To avoid implicating the conflict of interest statute, 18 U.S.C. § 208, which bars federal employees from participating in particular matters that would directly and predictably affect their financial interests, most cabinet members in the Biden administration agreed to divest individual stock holdings in publicly-traded companies. Energy Secretary Granholm, however, retained stock holdings in seven publicly-traded companies, and Agriculture Secretary Vilsack retained stock holdings in a single publicly-traded company. As explained below, these holdings appear to fall within the de minimis thresholds that qualify for exemptions under OGE regulations, but their values will require monitoring to ensure they stay within those thresholds should the need arise for Secretary Granholm or Secretary Vilsack to participate in particular matters that would affect their financial interests.

Divesting from publicly-traded companies can be critical to avoiding conflicts of interest for cabinet members. While most potential conflicts stem from matters within their agency’s jurisdiction, cabinet members may also be asked to engage with the president and senior White House aides on matters that fall outside their agency’s normal purview, including unexpected events such as those arising from economic crises and public health and national security emergencies. In addition, a president may at times adopt a “whole of government” approach on key issues that broadens individual cabinet members’ responsibility beyond the purview of their agency’s primary jurisdiction. For example, under an Executive Order issued during his first week in office, President Biden engaged 21 federal agencies to carry out tasks to address climate change.

Based on these concerns and to avoid possible exposure to insider trading charges (e.g., if they were to engage in securities transactions after coming into possession of material nonpublic information), President Biden’s cabinet members agreed to streamline their financial portfolios as part of the nomination process by divesting their publicly-traded stock holdings. For example, Treasury Secretary Yellen agreed to divest her holdings in 13 publicly-traded companies, Secretary of State Blinken agreed to divest his holdings in 15 companies, Attorney General Garland agreed to divest his holdings in six publicly-traded companies, and Defense Secretary Austin agreed to divest his holdings in the four publicly-traded companies on which he had served as a board member. Several other cabinet members, including Health and Human Services Secretary Becerra, Homeland Security Secretary Mayorkas, Education Secretary Cardona, Labor Secretary Walsh, Commerce Secretary Raimondo, Housing and Urban Development Secretary Fudge, Interior Secretary Haaland, and Veterans Affairs Secretary McDonough, had no reported holdings in publicly-traded companies, and therefore no related divestitures. The term publicly-traded companies for these purposes does not include investments in diversified mutual funds, which are subject to an OGE regulatory exemption.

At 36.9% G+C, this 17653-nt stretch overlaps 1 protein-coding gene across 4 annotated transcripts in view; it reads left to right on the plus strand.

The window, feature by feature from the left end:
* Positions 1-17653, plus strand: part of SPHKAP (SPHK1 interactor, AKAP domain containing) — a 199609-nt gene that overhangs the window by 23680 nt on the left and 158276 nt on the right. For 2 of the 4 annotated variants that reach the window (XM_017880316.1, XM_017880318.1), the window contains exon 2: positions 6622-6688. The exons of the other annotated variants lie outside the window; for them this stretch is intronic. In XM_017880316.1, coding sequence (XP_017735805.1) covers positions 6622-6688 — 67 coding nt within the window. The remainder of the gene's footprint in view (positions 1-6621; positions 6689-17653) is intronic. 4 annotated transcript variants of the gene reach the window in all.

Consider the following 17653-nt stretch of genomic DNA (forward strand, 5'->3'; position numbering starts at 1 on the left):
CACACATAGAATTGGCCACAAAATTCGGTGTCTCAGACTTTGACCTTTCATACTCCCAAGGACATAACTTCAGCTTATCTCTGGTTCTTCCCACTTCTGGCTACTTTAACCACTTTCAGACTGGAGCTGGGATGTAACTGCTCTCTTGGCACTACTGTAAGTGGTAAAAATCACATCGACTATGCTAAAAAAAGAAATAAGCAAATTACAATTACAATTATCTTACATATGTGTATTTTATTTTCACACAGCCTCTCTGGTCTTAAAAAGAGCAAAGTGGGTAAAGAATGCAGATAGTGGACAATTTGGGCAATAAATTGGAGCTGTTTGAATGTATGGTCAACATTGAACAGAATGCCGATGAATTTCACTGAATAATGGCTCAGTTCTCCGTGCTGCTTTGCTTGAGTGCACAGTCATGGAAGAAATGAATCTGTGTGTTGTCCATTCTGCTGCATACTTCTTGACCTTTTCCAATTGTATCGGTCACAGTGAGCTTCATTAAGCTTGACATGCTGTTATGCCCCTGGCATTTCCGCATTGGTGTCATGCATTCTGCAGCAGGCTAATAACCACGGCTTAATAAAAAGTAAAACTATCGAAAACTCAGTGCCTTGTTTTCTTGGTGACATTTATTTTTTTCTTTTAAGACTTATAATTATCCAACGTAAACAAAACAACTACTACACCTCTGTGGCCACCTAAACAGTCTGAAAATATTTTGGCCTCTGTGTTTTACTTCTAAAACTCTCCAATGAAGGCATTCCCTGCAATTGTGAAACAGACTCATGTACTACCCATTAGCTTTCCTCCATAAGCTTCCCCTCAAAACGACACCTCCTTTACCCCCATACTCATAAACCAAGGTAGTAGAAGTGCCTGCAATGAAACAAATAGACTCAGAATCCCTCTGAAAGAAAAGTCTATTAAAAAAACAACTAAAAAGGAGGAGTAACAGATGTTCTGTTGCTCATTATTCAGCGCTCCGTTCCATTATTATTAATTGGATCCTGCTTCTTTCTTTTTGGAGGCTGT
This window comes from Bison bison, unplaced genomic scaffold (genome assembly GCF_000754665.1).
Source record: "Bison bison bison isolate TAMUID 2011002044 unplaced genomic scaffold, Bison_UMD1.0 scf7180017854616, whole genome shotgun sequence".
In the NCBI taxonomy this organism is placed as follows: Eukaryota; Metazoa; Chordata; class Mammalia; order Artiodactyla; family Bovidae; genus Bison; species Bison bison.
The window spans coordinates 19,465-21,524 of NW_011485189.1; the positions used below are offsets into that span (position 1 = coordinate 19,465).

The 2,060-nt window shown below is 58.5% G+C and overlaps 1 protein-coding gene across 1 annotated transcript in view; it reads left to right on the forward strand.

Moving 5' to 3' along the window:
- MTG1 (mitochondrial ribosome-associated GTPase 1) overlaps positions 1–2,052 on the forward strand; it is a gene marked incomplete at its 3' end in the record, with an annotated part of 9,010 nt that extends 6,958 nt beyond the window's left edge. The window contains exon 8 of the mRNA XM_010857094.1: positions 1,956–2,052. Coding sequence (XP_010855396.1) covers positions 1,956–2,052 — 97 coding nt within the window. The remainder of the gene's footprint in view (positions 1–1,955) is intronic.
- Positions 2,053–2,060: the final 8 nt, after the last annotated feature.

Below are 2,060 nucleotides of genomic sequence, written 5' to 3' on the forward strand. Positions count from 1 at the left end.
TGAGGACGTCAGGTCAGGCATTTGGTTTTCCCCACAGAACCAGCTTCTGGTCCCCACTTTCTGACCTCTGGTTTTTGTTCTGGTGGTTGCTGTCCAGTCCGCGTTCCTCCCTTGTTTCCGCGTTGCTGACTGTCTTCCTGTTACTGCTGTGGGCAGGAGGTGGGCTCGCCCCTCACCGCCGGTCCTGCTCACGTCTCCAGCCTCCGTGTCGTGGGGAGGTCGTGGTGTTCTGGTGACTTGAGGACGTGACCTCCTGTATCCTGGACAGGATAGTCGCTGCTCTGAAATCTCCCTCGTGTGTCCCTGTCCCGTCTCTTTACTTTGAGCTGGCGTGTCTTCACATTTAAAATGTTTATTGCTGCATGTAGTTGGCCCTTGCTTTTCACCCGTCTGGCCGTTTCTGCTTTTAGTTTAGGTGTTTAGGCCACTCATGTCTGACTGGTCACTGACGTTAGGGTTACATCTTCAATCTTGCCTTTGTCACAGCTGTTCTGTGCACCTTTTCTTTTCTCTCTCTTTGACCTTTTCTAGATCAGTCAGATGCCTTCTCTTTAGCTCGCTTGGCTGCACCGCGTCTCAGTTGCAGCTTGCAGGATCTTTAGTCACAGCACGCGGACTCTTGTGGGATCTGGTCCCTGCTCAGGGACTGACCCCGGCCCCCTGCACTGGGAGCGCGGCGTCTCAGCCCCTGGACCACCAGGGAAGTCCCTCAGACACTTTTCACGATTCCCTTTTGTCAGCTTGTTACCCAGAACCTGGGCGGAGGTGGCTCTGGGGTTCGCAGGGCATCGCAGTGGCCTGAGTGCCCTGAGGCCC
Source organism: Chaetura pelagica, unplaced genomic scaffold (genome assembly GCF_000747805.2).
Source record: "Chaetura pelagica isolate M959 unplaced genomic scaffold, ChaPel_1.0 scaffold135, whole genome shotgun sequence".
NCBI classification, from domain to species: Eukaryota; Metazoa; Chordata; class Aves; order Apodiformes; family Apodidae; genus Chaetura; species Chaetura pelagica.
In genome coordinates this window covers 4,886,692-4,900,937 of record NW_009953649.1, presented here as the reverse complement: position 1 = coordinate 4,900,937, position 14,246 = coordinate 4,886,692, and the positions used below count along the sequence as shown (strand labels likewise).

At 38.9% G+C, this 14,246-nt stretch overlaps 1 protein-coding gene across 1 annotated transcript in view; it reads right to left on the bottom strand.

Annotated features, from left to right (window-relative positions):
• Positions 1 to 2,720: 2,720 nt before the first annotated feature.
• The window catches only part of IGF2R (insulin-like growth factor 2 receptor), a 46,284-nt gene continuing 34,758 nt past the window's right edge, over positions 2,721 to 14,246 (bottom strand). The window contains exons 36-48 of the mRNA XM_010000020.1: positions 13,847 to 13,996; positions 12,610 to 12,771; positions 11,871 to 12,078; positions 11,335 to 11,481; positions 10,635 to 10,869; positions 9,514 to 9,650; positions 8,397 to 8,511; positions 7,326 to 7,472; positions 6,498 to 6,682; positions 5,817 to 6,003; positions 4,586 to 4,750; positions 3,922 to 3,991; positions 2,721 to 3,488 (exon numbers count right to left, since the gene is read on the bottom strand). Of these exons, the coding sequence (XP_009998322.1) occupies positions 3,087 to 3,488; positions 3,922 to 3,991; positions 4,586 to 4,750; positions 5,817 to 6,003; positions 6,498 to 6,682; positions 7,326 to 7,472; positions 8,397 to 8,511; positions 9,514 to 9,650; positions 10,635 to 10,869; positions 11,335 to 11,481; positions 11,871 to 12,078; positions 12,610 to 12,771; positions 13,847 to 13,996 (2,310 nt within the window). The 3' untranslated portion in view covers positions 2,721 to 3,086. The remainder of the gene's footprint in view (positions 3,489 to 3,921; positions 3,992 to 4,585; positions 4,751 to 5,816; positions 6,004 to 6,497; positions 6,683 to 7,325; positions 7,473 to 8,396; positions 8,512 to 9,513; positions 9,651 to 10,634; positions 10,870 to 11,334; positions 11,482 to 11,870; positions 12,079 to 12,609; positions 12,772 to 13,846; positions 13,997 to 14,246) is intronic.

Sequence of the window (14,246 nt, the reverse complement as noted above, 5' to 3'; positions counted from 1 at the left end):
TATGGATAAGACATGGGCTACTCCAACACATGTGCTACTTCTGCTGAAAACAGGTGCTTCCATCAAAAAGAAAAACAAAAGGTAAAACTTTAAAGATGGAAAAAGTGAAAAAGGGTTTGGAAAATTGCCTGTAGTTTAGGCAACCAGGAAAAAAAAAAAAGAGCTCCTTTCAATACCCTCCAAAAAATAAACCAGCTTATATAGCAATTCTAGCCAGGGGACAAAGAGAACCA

Similar to the other cabinet secretaries, Energy Secretary Granholm agreed to divest her holdings in 13 publicly-traded companies in the energy, financial services, healthcare, real estate and information technology sectors. Based on a comparison of her OGE 278e financial disclosure and the holdings she agreed to divest from in her ethics agreement, it appears she was permitted to retain other investments in publicly-traded companies, including several in the same or related sectors from which she divested. For example, Secretary Granholm appears to have been permitted to retain holdings in Invesco Ltd. (financial services), Gilead (drug manufacturing), Cedar Fair LP (entertainment), Vivint Smart Home Inc. (security protection software application technology), Redfin (real estate), Teledoc Health (healthcare), and Uber (software application technology).